Take the 2-minute tour ×
Stack Overflow is a question and answer site for professional and enthusiast programmers. It's 100% free, no registration required.

I am porting a regular C++ app to metro in C++ using WRL. I have an existing thread pool and that some point I need to update the UI from one of these threads.

Touching directly the UI objects gives the expected RPC_E_WRONG_THREAD so I need somehow to execute in the right thread. Looking in MSDN I discovered that the metro dispatcher (CoreDispatcher) has a RunAsync method.

Larry Osterman sort-of answers the question of how to use it here: Run code on UI thread in winRT

But what is not clear is if I can do that from a non-winrt thread, that is from a thread which has not called RoInitialize.

I guess to be more precise I fear that the dispatcher might belong to an STA and I would need to somehow marshal the interface so it would be safe to call from my other thread.

Note that the main() function of my app following the msdn samples calls RoInitialize(RO_INIT_MULTITHREADED).

share|improve this question
    
The dispatcher is going to make the delegate target execute on another thread, that's the point of using it. So if that code uses your data then it is up to you to make that thread-safe. You could simply prep that data before the call so this isn't an issue. –  Hans Passant May 22 '12 at 1:47
    
Hans, the question is not about the thread safety of my data/objects is about the fact that in COM you have to be aware of what apartment each object lives on. –  AlienRancher May 22 '12 at 20:36

1 Answer 1

up vote 1 down vote accepted

You should be ok calling CoreDispatcher::RunAsync from a non UI thread. But there are a couple of caveats: 1) You need to be in a metro style app (this should go without saying). The reason is that the application object creates an MTA that lives for the life of the application. There's this nifty feature of COM called the implicit MTA - if the MTA exists in your process any threads are considered to be a part of that MTA even if they've not called CoInitialize.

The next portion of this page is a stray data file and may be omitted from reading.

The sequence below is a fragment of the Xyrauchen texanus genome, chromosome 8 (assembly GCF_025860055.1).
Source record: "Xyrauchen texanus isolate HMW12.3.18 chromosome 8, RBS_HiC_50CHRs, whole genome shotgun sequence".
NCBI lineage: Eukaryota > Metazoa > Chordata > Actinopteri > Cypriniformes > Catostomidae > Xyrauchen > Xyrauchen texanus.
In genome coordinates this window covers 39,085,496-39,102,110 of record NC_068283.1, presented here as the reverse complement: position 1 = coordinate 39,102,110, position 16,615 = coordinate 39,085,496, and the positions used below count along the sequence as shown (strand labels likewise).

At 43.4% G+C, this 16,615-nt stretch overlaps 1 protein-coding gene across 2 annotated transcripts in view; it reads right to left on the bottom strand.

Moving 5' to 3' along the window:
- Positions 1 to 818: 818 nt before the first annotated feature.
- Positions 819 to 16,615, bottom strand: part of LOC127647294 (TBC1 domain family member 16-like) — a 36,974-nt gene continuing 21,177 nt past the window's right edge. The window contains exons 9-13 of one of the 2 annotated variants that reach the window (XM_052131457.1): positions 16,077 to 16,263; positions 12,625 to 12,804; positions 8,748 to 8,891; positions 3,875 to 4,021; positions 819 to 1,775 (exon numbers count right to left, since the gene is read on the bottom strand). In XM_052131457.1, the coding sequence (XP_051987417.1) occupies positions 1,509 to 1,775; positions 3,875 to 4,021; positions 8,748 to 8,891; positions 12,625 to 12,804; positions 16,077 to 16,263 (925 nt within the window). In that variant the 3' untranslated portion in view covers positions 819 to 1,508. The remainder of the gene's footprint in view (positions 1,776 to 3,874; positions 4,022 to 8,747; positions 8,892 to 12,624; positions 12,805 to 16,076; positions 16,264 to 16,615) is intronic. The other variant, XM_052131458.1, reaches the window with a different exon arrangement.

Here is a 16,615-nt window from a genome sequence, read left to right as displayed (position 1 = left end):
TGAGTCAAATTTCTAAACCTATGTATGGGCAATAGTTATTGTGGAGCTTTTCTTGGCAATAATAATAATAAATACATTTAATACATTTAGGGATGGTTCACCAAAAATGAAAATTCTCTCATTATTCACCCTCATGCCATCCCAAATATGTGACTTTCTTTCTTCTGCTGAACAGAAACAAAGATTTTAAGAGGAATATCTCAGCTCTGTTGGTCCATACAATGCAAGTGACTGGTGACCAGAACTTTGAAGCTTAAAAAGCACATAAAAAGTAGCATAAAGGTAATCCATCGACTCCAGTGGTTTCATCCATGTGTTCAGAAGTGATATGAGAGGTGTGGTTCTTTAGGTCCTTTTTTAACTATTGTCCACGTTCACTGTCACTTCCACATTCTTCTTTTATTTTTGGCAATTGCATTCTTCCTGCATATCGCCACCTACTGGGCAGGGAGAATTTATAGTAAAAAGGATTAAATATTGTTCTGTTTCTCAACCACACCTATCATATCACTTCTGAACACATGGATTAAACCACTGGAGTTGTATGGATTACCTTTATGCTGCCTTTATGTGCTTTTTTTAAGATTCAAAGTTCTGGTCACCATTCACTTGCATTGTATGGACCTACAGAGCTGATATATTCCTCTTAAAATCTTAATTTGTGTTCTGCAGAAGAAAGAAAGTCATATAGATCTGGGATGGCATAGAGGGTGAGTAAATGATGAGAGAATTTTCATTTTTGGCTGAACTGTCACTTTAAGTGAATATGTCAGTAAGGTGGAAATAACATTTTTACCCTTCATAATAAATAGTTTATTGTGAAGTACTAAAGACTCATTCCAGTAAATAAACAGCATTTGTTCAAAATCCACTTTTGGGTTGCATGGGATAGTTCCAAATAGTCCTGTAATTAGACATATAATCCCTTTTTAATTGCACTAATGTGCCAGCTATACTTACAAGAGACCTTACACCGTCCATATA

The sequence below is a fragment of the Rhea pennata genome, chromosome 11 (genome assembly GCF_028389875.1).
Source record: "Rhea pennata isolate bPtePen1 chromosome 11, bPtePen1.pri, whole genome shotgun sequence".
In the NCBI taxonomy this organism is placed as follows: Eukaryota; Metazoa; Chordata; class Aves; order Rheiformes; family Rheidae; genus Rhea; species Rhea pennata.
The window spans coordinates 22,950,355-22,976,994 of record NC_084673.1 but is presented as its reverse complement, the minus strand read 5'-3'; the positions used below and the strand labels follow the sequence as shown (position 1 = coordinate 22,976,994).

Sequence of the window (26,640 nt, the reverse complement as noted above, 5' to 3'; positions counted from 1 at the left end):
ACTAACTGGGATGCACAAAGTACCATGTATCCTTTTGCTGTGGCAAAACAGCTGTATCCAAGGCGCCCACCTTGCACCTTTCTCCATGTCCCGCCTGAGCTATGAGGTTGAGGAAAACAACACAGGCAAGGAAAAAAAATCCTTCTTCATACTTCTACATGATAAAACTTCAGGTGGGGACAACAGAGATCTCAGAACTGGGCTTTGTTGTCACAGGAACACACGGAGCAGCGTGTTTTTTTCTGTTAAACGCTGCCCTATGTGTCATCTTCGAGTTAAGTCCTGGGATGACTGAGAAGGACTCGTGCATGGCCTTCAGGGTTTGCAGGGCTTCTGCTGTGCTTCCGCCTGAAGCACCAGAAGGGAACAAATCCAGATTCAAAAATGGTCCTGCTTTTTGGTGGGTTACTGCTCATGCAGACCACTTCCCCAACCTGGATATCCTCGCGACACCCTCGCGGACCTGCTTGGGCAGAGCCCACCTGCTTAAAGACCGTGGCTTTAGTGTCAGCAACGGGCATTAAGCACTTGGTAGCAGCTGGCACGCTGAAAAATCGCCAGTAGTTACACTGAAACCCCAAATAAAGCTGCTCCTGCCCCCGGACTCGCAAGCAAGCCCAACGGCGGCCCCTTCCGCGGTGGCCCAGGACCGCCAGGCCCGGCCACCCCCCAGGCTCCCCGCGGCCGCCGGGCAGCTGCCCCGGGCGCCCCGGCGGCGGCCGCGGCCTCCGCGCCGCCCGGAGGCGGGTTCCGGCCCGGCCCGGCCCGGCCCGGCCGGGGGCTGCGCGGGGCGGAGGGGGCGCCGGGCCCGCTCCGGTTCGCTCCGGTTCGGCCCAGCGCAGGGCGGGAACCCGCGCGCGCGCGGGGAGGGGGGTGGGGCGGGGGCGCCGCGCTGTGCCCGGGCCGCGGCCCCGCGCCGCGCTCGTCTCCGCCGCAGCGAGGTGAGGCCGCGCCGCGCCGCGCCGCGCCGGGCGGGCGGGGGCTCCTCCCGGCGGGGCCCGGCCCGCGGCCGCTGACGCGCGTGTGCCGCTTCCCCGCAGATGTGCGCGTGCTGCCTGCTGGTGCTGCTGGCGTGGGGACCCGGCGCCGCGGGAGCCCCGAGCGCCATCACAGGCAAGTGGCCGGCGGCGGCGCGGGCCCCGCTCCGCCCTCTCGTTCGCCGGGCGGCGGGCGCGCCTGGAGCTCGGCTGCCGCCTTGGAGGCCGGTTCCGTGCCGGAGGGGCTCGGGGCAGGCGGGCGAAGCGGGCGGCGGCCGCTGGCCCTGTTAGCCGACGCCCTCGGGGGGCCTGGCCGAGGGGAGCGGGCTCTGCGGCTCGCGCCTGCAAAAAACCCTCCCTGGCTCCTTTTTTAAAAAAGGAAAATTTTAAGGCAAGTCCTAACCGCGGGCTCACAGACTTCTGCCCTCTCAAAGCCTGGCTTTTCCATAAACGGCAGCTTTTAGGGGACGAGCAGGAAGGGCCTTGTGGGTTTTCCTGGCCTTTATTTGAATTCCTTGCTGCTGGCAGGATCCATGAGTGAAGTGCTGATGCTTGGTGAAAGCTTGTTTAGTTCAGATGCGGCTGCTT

That means that when you access CoreDispatcher::RunAsync, even if you need to proxy objects, the MTA is active so the marshaling should succeed.

Note that there is a period of time during app startup where it's possible that the application object hasn't yet been created - you should refrain from doing anything until your application's code has been executed.

2) You need to capture the CoreDispatcher object on the UI thread you want to use. This is made easier by the fact that the Xaml infrastructure already captures the dispatcher in DependencyObject. So if you already have a Xaml UI element, you can just call .Dispatcher.RunAsync().

PS: The UI thread is on an ASTA (application STA, a new kind of apartment added in Win8) but the dispatcher is thread agile. Note that while the dispatcher is agile, the CoreWindow should not be considered agile.

share|improve this answer
    
Neat. So in general if I QueryInterface for IAgileObject and it succeeds then can I assume I don't have to marshal COM style? –  AlienRancher May 22 '12 at 20:30
    
What do you mean "can I assume I don't have to marshal COM style" - you never "marshal COM style", you call methods and under the covers marshaling happens. You don't have to do anything. IAgileObject can allow you to deterministically know that you don't have to put an object in the GIT. –  Larry Osterman May 23 '12 at 5:13

Your Answer

 
discard

By posting your answer, you agree to the privacy policy and terms of service.

Not the answer you're looking for? Browse other questions tagged or ask your own question.